April 2019 Blog
By Ed DeRoche, Director, Character Education Resource Center
Sometimes the things you want the most don’t happen and what you least expect happens. I don’t know – you meet thousands of people and none of them really touch you. And then you meet one person and your life is changed forever. — Jamie Randall (Jake Gyllenhaal), Love & Other Drugs
That person could be a teacher! So, let’s talk about teacher-student and teacher-class relationships. The first, teacher as coach/adviser/counselor. The second, teacher as conductor/director/ringmaster.
Both are grounded (or should be) in “relationships” that are positive, rewarding, and productive. Students deserve teachers who are encouraging conductors of learning rather than domineering ringmasters focused on maintaining order.
In the March 13th issue of Education Week (www.edweek.org), Sarah D. Sparks wrote an article titled, “Why Teacher-Student Relationships Matter.” She framed her full-page report around five questions. I have marked the author’s quotes with “SS.” All other quotes come from different references.
1. Why are student-teacher relationships important?
Positive teacher-student relationships are associated with fewer disruptive behaviors and suspensions, and lower school dropout rates.
A teacher’s relationship with students is the best predictor of how much the teacher experienced joy versus anxiety in class.
2. How does a teacher’s approach affect that relationship?
Sometimes teachers don’t understand the importance that their relationship with each student has on that student’s identity and sense of belonging. Vicki Nishioka, researcher with Education Northwest (SS)
Emotional control, and social and relationship skills are learned behaviors that must be taught and practiced by all students. Enter—the teacher! The ones that know how to counsel and conduct; the ones that respect, care about and show concern for the character development of their students. The ones that create a positive learning environment and show that they care are most likely to have their students reciprocate and show respect for them and their fellow classmates.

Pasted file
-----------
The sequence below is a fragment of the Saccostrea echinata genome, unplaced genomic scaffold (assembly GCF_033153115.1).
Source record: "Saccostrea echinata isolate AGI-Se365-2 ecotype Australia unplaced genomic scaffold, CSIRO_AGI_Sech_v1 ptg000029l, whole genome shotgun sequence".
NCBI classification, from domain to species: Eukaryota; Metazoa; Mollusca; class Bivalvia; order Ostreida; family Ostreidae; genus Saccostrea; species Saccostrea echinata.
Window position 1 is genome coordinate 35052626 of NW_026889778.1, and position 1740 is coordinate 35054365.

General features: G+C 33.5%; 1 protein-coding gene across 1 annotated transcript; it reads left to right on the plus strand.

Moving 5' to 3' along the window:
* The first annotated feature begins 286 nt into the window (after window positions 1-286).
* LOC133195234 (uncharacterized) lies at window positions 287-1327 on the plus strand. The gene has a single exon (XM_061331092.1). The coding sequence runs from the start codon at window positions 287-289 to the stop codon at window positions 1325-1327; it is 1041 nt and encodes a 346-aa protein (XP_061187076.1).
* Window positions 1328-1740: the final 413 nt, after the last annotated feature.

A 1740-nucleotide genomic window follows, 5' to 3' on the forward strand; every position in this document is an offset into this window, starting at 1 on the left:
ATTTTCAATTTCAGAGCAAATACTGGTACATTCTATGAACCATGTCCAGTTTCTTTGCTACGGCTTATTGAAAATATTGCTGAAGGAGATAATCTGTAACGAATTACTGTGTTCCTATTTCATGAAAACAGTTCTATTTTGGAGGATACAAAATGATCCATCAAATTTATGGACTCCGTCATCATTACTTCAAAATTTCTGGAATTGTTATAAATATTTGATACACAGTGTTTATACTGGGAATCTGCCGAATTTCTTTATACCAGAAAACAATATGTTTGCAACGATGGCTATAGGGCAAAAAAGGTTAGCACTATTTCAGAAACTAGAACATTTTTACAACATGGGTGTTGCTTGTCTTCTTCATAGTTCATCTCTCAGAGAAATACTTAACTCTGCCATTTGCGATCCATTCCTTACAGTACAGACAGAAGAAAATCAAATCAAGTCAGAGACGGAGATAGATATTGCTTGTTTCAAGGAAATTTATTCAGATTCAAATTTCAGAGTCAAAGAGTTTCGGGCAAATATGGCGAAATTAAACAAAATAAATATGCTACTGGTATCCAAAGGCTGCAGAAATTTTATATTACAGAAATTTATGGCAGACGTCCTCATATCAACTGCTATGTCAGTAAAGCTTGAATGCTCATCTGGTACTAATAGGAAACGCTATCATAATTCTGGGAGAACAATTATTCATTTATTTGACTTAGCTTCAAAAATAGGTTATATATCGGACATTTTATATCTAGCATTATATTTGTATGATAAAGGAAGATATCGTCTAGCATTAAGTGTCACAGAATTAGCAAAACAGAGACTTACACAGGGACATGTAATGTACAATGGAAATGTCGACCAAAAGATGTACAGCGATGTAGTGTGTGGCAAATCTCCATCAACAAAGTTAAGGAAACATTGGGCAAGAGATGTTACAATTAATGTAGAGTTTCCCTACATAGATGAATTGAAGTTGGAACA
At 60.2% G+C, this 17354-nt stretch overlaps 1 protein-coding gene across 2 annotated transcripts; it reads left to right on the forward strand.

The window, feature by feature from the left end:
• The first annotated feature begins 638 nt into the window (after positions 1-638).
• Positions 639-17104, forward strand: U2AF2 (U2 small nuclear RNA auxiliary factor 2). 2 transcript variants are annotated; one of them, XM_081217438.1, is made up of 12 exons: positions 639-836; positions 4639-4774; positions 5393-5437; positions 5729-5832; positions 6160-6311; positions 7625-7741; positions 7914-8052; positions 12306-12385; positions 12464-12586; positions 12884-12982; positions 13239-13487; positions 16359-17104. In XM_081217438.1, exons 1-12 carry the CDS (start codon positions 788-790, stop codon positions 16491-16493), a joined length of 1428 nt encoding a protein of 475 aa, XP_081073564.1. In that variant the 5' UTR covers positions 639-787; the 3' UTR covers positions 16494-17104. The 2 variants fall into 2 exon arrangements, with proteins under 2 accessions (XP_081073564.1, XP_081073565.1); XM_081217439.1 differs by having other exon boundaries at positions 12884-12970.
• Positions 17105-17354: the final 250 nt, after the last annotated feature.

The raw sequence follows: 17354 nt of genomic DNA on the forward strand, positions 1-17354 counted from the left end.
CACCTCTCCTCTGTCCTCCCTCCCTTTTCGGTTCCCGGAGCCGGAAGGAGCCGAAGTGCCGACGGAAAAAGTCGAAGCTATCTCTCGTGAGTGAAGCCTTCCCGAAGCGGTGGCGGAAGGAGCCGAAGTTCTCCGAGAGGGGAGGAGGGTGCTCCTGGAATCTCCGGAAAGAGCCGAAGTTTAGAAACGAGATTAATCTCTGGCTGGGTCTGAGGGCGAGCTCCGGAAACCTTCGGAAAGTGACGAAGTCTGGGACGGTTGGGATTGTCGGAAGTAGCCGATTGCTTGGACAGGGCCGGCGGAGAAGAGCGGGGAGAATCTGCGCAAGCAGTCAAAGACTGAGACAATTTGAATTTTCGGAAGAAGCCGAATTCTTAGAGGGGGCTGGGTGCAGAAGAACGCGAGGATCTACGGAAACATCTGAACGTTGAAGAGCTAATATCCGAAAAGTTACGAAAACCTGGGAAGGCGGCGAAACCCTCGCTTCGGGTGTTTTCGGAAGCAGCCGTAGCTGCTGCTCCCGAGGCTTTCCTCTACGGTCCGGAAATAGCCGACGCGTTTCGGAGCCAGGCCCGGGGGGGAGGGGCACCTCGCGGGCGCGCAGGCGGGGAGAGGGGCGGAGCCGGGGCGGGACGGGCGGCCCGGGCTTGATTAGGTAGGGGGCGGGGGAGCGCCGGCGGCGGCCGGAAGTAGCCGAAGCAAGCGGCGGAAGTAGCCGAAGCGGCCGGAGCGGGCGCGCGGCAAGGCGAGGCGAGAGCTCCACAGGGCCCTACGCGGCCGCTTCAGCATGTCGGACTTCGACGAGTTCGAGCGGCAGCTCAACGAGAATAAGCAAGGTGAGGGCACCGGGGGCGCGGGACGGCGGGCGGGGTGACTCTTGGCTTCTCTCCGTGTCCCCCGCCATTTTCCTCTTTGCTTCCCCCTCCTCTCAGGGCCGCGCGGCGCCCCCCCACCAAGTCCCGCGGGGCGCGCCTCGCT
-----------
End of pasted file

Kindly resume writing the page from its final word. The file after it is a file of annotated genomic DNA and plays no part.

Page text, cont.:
3. How can teachers improve their relationships with students?
In a word: Empathy. (SS)
We know from the work of Goleman and others that emotional intelligence consists of four attributes: self-awareness, self- management, social awareness, and relationship management. (You know how to develop and maintain good relationships, communicate clearly, inspire and influence others, work well in a team, and manage conflict.)
Research shows that teachers who cultivate empathy for and with their students are able to manage students’ behavior and academic engagement better.
4. How can teachers maintain healthy boundaries with students?
Experts caution that for teachers and students, “relationship” does not equal “friend,” particularly on social media. (SS)
Most school districts have rules guiding teachers about using social media such as Facebook and Twitter. Teachers can create “healthy boundaries,” by using common sense, by being honest with students about who want to share their personal stories, and, of course, there are always the liability issues.
5. How can relationships with students support teacher quality?
(Use) student feedback to improve teaching practices, and in particular, such feedback can be used to help teachers build deeper relationships with students. (SS)
Strong teacher-student relationships have long been considered a foundational aspect of a positive school experience. – Clayton Cook, Professor, University of Minnesota
I conclude by quoting Neville Billimoria, a friend and Vice President, Mission Federal Credit Union. Neville writes a weekly column called “Soul Food Friday.”
In one recent posting, he addressed teachers directly about developing positive relationships with students.
Author Andy Stanley once said, “Rules without relationship lead to rebellion.” Far too many principals share rules with their teachers but they don’t have a relationship with them. And far too many teachers don’t have positive relationships with their students. So what happens? Teachers and students disengage from the mission of the school….To develop positive relationships you need to enhance communication, build trust, listen to them, make time for them, recognize them, show them you care through your actions and mentor them. Take the time to give them your best and they will give you their best.
Great companies that build an enduring brand have an emotional relationship with customers that has no barrier. And that emotional relationship is on the most important characteristic, which is trust. —Howard Schultz, Businessman